Executive Order: Dakota Access and Keystone Pipeline To Move Forward?
Posted on: 02/01/2017
On January 24th, President Trump made a statement by signing off on the continuation of two major oil pipelines that have made headlines in the United States: The Dakota Access and Keystone XL. One of the documents signed invites the company behind Keystone XL, TransCanada, to resubmit a proposal for the project which had been rejected earlier in 2015 by the Obama administration. President Trump also encourages Energy Transfer Partners, the company behind the Dakota Access Pipeline, to continue working on the original route of the nearly completed project.
The Dakota Access Pipeline is a 1,172-mile long underground oil pipeline that begins in North Dakota and travels through South Dakota and Iowa, ending in Patoka, Illinois. This project has caused much controversy due to the invasion of sacred Native American land and potential harm to the environment. The Obama administration played a large role in halting this completion, but now that President Trump has put his signature on these documents, it is a possibility that the project will be completed and run underneath the Missouri River.
According to TransCanada, the Keystone XL is a proposed 1,179 mile, 36-inch diameter crude oil pipeline that will begin in Hardisty, Alberta and extend to Steele City, Kansas. Trump claims that the Keystone XL project will generate roughly 28,000 jobs for the US, which is one the big reasons he is adamant about its completion. However, it is extremely important to note that the majority of these jobs are temporary, and will be terminated upon completion of the pipeline. The Keystone pipeline already runs from Canada to refineries in Illinois, Oklahoma, and Texas. This “XL” means export limited and will be phase four of the project if it is completed.
This bold move by the Trump administration has sparked great controversy and protests from climate activists across the nation, who are aware and greatly concerned about the potential consequences of these projects. Not only will these oil pipelines increase climate change risk, but the possible threat of spillage across the country also has many people genuinely concerned about direct environmental harm. According to the US Department of Transportation, Pipeline & Hazardous Materials Safety Administration, most cleanup of pipeline spills is only partially successful, leaving thousands of barrels of oil on our land and in our water. Each year, more than 31,000 barrels of oil are NOT cleaned up in the US following spills...which is painful to grasp. From the data they’ve collected, there have been roughly 8,000 incidents since 1986 (averaging 300 per year), which have resulted in over 500 deaths, 2,300 injuries, and $7 BILLION in damage. Does it still sound like a good idea to invest in even more pipelines across our country??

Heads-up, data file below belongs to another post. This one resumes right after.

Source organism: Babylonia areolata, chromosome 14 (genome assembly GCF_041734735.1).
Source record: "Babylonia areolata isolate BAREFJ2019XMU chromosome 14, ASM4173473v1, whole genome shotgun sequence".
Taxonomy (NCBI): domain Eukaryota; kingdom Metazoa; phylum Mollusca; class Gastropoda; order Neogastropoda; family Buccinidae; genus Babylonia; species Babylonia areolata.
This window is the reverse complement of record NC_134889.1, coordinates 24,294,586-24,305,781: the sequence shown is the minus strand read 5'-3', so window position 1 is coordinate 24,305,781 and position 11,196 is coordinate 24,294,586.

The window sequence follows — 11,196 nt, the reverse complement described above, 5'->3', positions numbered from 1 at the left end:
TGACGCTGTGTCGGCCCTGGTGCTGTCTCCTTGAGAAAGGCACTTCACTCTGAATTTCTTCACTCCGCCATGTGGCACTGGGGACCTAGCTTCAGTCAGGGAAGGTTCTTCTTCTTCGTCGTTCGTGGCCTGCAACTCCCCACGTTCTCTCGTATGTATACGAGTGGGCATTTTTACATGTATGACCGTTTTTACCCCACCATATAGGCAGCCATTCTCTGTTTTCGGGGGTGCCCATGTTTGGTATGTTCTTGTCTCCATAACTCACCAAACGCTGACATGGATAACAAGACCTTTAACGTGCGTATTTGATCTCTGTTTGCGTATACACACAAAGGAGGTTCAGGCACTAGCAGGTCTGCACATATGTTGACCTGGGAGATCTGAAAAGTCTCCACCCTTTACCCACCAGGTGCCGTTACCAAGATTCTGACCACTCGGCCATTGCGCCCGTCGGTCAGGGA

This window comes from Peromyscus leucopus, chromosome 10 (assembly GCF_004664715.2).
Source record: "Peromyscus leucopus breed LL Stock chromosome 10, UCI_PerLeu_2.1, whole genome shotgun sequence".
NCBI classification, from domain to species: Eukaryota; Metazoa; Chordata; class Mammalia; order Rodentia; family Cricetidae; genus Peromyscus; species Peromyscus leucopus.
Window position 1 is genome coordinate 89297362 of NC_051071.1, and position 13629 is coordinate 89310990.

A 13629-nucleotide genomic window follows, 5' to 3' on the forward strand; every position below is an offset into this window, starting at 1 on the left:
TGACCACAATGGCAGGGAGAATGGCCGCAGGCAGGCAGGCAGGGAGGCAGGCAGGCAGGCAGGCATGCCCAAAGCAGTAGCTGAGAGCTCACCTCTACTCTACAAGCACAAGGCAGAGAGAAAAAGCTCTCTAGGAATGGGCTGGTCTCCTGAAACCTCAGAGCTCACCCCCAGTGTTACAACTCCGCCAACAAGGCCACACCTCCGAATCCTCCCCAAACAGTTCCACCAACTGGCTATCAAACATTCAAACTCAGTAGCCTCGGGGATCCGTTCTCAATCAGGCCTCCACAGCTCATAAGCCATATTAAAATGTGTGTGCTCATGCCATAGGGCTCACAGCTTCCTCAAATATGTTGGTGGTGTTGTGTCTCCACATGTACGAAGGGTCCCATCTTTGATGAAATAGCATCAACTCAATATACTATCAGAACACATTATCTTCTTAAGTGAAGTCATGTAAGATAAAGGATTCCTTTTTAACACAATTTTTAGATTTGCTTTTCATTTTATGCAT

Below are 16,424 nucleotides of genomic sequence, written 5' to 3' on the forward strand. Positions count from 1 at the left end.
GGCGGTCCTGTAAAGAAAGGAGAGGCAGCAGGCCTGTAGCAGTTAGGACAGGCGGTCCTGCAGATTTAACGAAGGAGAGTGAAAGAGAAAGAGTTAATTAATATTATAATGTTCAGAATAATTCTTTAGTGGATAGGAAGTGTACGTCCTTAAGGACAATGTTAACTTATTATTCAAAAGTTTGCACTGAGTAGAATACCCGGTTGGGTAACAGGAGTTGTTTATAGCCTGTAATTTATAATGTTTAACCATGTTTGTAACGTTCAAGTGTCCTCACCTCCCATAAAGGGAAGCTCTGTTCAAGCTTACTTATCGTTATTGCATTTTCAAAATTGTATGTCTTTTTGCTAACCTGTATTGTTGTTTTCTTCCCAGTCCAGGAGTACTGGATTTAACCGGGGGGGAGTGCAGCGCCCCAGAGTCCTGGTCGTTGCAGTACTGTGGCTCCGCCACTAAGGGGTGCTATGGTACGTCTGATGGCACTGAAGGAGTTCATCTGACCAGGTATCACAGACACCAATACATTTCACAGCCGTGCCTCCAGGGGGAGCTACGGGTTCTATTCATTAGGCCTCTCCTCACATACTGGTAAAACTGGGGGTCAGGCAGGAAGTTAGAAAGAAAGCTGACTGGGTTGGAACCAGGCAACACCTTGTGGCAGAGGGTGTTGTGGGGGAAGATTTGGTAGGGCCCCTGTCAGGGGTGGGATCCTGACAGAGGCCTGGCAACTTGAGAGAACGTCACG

The final permit on the Dakota Access Pipeline was blocked in December of 2016, and is currently under review by the Army Corps of Engineers. They are working on an environmental assessment of the route where the pipeline would cross under the Missouri River, and those in the nearby Standing Rock Sioux tribe hope that their sacred land is ruled environmentally unsafe to pass through. This assessment seems like the tribe’s last chance to save their land...because if the engineers pass this project, there is no turning back.
Out of all the people affected by the news of the Trump administration’s decision, the Standing Rock Sioux tribe is certainly the most directly at risk. The tribe recently released a statement through the American Civil Liberties Union stating, "Trump's decision to give the go-ahead for the Dakota Access Pipeline is a slap in the face to Native Americans and a blatant disregard for the rights to their land." In this statement they also mentioned how they "should allow careful environmental impact analysis to be completed with full and meaningful participation of affected tribes."
Members of these tribes and other activist groups across the nation have voiced their unrest with this decision by the Trump administration. Some of the organizations involved in supporting the tribes are Action Alert! from National Congress of American Indians (NCAI), the Indigenous Environmental Organization, and Water Protective Legal Collective. These groups will continue to support the tribes and their protesting on the North Dakota prairie near the route where the pipeline would be. In recent news, many tribe members have noted that the news of Trump reviewing and advancing the oil pipelines projects has not come as a surprise to them. This is what he and his administration were advocating during the election, and it isn’t a surprise to many that he continues to sign off and push things he said he would try to do during his first days in office. For environmentalists and activists worldwide, it has been an incredibly rough week, but has also proven their strength and determination to fight for a healthy planet.
"America's Dangerous Pipelines." Center for Biological Diversity. N.p., n.d. Web. 28 Jan. 2017.
The Associated Press. "Trump Pushes Dakota Access, Keystone XL Pipelines Back in Play." N.p., 24 Jan. 2017. Web. 28 Jan. 2017.
Hersher, Rebecca. "Trump's Move On Keystone XL, Dakota Access Outrages Activists." NPR. NPR, 24 Jan. 2017. Web. 28 Jan. 2017.
"Research Guides: The Dakota Access Pipeline: Native American Perspectives: Tribes and Organizations." Tribes and Organizations - The Dakota Access Pipeline: Native American Perspectives - Research Guides at University of New Mexico. N.p., n.d. Web. 28 Jan. 2017.